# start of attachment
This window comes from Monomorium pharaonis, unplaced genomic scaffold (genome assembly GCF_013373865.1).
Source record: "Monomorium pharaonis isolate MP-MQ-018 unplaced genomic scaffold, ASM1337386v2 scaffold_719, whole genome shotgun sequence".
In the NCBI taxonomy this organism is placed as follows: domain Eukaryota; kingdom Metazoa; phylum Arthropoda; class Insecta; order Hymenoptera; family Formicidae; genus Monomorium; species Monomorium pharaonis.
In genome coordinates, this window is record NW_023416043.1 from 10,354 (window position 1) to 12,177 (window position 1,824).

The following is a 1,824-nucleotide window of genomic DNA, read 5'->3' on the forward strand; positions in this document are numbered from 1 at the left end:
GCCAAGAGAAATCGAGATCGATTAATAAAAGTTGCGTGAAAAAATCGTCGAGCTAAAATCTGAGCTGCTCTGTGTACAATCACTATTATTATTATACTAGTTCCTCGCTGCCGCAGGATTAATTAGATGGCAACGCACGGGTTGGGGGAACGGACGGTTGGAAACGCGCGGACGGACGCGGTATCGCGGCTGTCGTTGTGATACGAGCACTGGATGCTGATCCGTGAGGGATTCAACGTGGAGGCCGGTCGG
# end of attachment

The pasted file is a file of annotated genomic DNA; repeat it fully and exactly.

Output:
This window comes from Monomorium pharaonis, unplaced genomic scaffold (genome assembly GCF_013373865.1).
Source record: "Monomorium pharaonis isolate MP-MQ-018 unplaced genomic scaffold, ASM1337386v2 scaffold_719, whole genome shotgun sequence".
In the NCBI taxonomy this organism is placed as follows: domain Eukaryota; kingdom Metazoa; phylum Arthropoda; class Insecta; order Hymenoptera; family Formicidae; genus Monomorium; species Monomorium pharaonis.
In genome coordinates, this window is record NW_023416043.1 from 10,354 (window position 1) to 12,177 (window position 1,824).

The following is a 1,824-nucleotide window of genomic DNA, read 5'->3' on the forward strand; positions in this document are numbered from 1 at the left end:
GCCAAGAGAAATCGAGATCGATTAATAAAAGTTGCGTGAAAAAATCGTCGAGCTAAAATCTGAGCTGCTCTGTGTACAATCACTATTATTATTATACTAGTTCCTCGCTGCCGCAGGATTAATTAGATGGCAACGCACGGGTTGGGGGAACGGACGGTTGGAAACGCGCGGACGGACGCGGTATCGCGGCTGTCGTTGTGATACGAGCACTGGATGCTGATCCGTGAGGGATTCAACGTGGAGGCCGGTCGG